• Professor Antonios Tsourdos
Aim
    This module aims to introduce the fundamentals of flight control for Unmanned Aircraft Systems (UAS) focusing on linear control theory so that students understand its purpose, strengths and limitations, and relevant characteristics in the context of flight control. This should enable students to critically select and design appropriate control system for a required UAS.
Syllabus
    • UAS Feedback Control System Characteristics 

    • UAS Flight Control System Performance 

    • Stability of Linear Feedback Systems 

    • UAS Flight Control based on Root Locus Method 

    • Frequency Response Methods for UAS Flight Control Design

    • Classical Controller Design for UAS

    • State Variable Controller Design for UAS
    • Robust Control for UAS

Intended learning outcomes

On successful completion of this module a student should be able to:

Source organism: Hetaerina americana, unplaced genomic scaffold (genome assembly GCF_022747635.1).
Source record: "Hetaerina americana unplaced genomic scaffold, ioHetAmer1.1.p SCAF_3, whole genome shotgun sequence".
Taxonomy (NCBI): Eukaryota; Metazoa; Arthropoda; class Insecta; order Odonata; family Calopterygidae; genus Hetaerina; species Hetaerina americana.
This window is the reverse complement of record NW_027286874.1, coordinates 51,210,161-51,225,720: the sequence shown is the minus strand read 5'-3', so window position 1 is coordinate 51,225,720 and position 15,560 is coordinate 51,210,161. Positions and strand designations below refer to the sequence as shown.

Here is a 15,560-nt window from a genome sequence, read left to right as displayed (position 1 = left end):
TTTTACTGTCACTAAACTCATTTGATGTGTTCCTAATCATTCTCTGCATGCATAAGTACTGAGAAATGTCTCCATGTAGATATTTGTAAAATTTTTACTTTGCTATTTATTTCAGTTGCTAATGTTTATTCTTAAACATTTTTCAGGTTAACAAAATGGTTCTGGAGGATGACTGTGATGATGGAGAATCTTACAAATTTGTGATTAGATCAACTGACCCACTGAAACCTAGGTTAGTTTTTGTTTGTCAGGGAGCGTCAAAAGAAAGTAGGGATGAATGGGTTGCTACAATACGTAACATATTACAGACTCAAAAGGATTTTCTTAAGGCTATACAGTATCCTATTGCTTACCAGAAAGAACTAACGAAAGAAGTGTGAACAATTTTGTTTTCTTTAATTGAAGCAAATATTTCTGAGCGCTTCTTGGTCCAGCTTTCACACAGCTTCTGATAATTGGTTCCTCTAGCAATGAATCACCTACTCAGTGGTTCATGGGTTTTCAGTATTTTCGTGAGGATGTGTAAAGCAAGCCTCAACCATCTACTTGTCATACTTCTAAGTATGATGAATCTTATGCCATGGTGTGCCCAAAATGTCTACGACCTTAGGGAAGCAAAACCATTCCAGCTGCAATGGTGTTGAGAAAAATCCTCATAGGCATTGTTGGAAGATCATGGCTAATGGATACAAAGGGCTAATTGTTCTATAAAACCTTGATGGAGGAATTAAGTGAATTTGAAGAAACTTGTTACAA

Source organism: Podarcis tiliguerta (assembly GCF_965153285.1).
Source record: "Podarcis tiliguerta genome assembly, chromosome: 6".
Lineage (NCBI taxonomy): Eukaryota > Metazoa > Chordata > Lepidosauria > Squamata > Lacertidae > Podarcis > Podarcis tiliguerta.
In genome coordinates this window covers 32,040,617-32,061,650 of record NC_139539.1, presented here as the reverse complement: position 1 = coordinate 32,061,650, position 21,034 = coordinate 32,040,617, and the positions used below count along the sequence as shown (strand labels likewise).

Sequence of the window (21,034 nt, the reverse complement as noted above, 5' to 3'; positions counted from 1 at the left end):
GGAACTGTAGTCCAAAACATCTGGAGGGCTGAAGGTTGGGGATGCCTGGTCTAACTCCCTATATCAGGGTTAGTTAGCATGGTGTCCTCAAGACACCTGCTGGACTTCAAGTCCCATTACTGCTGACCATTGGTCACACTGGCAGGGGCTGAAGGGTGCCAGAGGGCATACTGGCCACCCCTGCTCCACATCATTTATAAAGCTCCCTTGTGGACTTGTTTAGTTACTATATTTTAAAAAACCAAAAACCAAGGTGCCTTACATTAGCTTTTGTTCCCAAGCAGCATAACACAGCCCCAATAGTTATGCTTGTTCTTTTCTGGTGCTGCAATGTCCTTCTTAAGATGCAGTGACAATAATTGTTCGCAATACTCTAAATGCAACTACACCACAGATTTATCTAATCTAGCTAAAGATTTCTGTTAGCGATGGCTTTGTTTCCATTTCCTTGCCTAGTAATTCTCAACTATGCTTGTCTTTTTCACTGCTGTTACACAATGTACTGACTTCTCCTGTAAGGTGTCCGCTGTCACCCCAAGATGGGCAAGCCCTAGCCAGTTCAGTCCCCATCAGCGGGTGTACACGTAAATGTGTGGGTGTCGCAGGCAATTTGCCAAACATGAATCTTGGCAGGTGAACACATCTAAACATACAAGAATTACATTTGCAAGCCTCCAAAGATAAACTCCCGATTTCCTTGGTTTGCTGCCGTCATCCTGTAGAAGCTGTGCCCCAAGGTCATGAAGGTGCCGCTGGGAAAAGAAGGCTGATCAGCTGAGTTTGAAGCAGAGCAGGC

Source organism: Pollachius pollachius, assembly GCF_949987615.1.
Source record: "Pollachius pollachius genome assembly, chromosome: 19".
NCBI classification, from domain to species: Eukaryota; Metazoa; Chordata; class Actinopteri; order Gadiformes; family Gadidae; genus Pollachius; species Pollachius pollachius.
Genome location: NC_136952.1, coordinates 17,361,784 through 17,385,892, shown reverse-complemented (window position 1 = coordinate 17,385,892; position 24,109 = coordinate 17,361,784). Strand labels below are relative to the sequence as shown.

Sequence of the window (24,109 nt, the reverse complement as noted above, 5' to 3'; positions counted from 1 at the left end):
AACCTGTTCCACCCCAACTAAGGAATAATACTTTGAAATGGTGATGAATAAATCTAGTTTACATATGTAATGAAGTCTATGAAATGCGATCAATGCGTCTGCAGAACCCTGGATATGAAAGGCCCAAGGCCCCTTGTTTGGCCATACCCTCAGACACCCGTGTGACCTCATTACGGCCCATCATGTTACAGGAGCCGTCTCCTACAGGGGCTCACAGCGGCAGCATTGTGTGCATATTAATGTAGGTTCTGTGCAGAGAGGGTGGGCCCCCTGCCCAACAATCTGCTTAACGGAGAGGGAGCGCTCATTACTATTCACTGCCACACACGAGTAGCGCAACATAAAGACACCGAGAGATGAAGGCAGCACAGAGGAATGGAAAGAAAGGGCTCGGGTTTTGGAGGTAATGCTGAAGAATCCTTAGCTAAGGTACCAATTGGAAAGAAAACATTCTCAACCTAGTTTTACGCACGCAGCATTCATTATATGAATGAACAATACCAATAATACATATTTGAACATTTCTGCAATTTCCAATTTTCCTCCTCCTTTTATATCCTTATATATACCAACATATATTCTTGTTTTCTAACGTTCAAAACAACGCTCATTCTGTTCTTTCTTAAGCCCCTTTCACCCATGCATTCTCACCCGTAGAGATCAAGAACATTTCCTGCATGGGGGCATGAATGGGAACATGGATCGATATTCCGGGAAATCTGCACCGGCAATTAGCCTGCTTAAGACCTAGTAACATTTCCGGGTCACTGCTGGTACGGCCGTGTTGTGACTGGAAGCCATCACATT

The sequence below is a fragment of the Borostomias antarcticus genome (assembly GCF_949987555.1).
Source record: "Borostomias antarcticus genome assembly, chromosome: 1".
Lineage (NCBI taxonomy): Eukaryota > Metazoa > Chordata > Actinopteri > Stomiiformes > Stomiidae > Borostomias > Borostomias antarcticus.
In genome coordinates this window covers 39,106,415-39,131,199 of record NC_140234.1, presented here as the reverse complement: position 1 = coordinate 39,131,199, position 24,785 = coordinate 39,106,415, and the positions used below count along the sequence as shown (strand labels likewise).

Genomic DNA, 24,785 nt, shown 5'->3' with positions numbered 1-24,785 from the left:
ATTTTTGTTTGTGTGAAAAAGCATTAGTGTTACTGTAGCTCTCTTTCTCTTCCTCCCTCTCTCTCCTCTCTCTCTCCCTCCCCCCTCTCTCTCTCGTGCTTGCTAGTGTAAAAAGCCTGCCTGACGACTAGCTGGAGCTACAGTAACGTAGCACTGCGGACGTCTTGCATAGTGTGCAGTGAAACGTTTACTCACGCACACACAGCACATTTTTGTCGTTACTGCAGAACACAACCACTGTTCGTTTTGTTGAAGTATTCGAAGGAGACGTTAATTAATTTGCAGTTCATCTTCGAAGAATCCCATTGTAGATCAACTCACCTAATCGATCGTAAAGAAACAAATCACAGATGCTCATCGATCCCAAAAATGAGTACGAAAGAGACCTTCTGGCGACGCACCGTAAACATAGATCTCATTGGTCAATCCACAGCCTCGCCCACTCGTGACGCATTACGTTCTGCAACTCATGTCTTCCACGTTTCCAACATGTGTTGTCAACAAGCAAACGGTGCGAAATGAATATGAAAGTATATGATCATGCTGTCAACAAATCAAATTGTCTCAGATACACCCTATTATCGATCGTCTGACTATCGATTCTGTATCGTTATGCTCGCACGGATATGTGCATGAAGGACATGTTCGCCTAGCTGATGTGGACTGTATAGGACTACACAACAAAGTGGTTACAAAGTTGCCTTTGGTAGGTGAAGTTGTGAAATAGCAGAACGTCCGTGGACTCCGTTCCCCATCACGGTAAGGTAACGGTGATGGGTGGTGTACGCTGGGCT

1. Distinguish the fundamentals of the UAS flight control techniques and their properties.
2. Evaluate the characteristics, purposes, and design procedures of UAS flight control systems;
3. Analyse performance of classical control design for various type of UAS;
4. Design and assess the performance of both state space and frequency domain UAS flight control systems


UAS Modelling and Simulation

Aim
    Mathematical modelling and simulation of unmanned aerial vehicles is a vital part of system development. Nowadays COTS components becoming more powerful and can multi-task and carry-out complex computations. The student would need to learn the technical skills not only for the modelling and simulation but also the real-time implementation of the algorithms. The aims of this course are to provide the student with the skills and knowledge necessary to model, simulate and then critically analyse the resultant non-linear motion of unmanned air vehicles using mainly Matlab/Simulink and target compile the algorithms on an embedded flight control system.


Syllabus
    • Introduction to mathematical modelling and simulation; systems of nonlinear ODEs; equilibrium, linearisation and stability; numerical & computational tools (10 hours).